May 1973

Q-Wave Development in Acute Subendocardial Infarction

Author Affiliations

New York

From the Department of Medicine, Division of Cardiology, Mount Sinai School of Medicine, the City University of New York, New York.

Arch Intern Med. 1973;131(5):676-678. doi:10.1001/archinte.1973.00320110060007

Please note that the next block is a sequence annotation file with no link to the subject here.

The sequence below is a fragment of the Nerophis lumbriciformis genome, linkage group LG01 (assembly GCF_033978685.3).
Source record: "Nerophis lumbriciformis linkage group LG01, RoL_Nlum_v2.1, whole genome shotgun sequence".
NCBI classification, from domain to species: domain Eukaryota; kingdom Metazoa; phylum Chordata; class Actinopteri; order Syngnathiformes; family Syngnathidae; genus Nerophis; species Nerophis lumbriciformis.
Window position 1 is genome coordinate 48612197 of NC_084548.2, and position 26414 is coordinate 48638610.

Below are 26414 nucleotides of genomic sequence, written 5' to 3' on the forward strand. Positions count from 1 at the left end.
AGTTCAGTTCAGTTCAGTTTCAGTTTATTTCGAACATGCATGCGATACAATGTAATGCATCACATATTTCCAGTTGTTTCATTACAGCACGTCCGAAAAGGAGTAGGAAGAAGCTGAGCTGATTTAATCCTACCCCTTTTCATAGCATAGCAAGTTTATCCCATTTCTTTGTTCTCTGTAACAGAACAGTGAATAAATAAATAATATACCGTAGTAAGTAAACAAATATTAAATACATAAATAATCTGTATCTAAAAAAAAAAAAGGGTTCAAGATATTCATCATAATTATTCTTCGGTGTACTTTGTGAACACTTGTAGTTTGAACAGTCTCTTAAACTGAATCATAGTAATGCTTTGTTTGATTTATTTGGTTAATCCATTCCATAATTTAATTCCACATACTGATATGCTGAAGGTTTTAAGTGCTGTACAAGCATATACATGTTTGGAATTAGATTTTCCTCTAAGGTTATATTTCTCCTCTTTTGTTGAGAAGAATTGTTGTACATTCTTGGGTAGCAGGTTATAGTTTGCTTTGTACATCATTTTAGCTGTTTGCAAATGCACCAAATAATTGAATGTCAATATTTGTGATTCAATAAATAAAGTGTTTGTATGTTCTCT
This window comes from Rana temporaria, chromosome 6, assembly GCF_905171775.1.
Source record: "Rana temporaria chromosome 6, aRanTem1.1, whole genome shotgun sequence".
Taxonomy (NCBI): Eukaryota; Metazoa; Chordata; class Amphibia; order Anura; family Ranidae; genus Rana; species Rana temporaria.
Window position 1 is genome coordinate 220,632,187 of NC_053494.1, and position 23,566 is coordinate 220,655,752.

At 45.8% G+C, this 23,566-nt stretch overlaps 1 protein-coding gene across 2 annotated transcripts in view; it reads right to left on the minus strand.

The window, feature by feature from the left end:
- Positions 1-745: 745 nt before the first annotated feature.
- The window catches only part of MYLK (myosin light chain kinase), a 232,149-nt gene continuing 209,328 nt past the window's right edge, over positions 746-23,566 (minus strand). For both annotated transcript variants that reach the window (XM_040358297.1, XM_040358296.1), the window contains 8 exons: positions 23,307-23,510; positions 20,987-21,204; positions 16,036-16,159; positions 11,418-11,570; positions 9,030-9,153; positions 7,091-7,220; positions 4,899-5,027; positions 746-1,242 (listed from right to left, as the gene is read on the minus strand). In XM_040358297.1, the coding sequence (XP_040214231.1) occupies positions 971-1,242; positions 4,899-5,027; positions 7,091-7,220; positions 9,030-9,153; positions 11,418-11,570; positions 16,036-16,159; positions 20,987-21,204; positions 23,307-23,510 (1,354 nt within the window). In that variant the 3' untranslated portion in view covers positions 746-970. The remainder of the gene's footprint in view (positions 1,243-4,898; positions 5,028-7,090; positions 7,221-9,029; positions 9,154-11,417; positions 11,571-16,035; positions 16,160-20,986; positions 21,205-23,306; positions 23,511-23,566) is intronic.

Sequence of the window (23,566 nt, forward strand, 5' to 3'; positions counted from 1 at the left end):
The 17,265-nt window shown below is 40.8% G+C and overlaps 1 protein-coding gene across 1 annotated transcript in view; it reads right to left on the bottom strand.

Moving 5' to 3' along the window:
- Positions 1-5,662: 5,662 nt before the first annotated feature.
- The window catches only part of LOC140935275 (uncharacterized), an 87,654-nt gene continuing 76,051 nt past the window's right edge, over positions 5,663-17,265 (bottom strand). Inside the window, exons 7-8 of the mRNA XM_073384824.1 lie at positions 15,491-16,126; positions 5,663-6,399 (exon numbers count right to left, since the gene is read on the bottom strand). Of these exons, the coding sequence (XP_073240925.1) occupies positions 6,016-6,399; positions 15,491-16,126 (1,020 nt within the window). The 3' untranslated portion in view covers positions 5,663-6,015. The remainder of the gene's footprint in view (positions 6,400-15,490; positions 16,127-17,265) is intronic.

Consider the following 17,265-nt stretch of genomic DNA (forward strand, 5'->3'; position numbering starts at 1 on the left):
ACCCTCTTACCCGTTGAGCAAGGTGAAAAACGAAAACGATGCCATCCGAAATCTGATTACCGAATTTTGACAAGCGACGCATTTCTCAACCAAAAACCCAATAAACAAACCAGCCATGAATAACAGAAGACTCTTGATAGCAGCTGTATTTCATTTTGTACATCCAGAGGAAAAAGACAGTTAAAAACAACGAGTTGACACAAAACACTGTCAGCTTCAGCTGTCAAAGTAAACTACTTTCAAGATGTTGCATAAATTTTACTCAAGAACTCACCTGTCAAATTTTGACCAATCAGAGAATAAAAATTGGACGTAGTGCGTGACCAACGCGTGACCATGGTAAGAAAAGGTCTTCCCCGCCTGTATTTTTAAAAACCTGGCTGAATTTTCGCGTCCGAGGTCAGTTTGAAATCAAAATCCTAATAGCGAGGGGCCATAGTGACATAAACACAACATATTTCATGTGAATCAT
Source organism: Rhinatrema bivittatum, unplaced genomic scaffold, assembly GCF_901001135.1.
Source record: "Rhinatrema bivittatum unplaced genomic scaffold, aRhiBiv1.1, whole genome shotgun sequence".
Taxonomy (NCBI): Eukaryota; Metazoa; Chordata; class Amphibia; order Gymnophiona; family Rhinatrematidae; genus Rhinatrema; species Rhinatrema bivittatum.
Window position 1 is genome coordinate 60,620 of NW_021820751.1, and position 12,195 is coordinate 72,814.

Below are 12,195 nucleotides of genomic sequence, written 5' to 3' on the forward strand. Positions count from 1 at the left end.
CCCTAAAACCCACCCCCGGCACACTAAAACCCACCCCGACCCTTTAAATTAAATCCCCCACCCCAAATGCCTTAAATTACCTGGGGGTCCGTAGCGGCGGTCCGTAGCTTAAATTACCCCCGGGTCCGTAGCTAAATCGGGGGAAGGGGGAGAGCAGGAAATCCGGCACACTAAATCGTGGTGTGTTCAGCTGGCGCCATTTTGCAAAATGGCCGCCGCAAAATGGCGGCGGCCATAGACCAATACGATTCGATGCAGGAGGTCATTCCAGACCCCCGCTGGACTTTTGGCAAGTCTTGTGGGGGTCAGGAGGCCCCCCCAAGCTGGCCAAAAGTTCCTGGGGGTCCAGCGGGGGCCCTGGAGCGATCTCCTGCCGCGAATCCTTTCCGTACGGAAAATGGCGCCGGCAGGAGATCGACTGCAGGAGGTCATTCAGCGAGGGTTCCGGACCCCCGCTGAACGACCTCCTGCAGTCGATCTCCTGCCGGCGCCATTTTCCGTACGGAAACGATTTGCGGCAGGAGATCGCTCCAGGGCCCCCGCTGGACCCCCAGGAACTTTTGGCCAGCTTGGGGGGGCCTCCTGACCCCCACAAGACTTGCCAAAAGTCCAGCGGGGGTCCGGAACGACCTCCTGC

To elucidate indications for monitoring acute subendocardial infarcts, the clinical course of 15 consecutive patients with this diagnosis, who were admitted to a coronary intensive care unit, was reviewed. A history of hypertension or angina, or both conditions, was noted in 80%, and 13% had a myocardial infarction at some time prior to admission. Severe chest pain on admission was noted in 47%. In serial electrocardiograms, seven of 15 patients developed abnormal Q waves. Severe chest pain was found to be the only factor that could be correlated with development of transmural infarction, as it was present in six of seven patients developing Q waves, but only in one of eight patients who did not show progressive changes. Thus, no definite factors exist to differentiate those patients with acute subendocardial infarction who will proceed to transmural involvement.